Marriage equality advocates have launched a campaign against any new legal discrimination against same-sex couples when the Marriage Act is amended, in the event of a Yes win in the postal survey.
The campaign includes a web form to allow supporters to email MPs, a survey of the LGBTI community to determine its views on further discrimination in the Marriage Act, and a forum in Melbourne this Monday.
Advocates say a growing number of MPs want even more discriminatory provisions to “protect religious freedom”, including a broad right for married same-sex partners to be refused services or sacked from their jobs, and provisions against school diversity programs and hate speech laws.
“If Australia votes Yes, it will be Yes for full equality for all loving committed couples, not new exemptions from anti-discrimination laws,” said equality advocate and just.equal spokesperson Rodney Croome.
“We haven’t come this far and gone through such a bruising postal survey, to see new forms of discrimination entrenched in the Marriage Act in return for the right to marry.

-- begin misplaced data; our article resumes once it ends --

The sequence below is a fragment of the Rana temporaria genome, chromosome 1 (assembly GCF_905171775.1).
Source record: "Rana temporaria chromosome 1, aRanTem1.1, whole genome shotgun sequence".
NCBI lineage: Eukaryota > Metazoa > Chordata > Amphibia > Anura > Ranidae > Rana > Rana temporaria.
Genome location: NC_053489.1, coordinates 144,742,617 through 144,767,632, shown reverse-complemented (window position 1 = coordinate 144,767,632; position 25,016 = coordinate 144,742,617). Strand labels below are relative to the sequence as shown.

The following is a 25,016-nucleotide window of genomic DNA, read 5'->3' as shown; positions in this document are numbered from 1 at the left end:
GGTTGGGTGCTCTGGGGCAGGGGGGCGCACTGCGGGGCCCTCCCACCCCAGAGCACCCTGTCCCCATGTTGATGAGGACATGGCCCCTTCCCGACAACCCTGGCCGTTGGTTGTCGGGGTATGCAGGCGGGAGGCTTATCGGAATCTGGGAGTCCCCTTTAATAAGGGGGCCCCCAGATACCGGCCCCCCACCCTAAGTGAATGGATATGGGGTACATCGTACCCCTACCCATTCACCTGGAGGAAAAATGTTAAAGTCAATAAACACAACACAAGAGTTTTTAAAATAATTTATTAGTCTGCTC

“No other country passed marriage equality with discriminatory add-ons and Australia shouldn’t either.”
Shelley Argent of Parents and Friends of Lesbians and Gays said, “There are already sufficient religious protections in the Marriage Act. As national spokesperson for parents with LGBTIQ sons and daughters I don’t want to see any more exemptions at the expense of our sons’ and daughters’ rights and freedoms.
“We were told that the postal survey was democracy in action. However, it would not be a democratic outcome if the government chooses to ignore a Yes vote by enshrining further discrimination.
“It’s time for true equality, not half measures.”
A forum in Melbourne on Monday will allow members of the LGBTI community to express their views on proposed new religious exemptions in the Marriage Act.
“Exemptions from anti-discrimination law are a very serious issue for many LGBTI people and our families, and it’s vital there is proper consultation about what these exemptions mean, both in the short and long term,” said organiser Felicity Marlowe.
“Our forum aims to inform interested community members about the role of religious exemptions in Australia, the UK and US so that everyone has the opportunity to provide an educated response to any legislation or amendments that are tabled after the postal survey result.”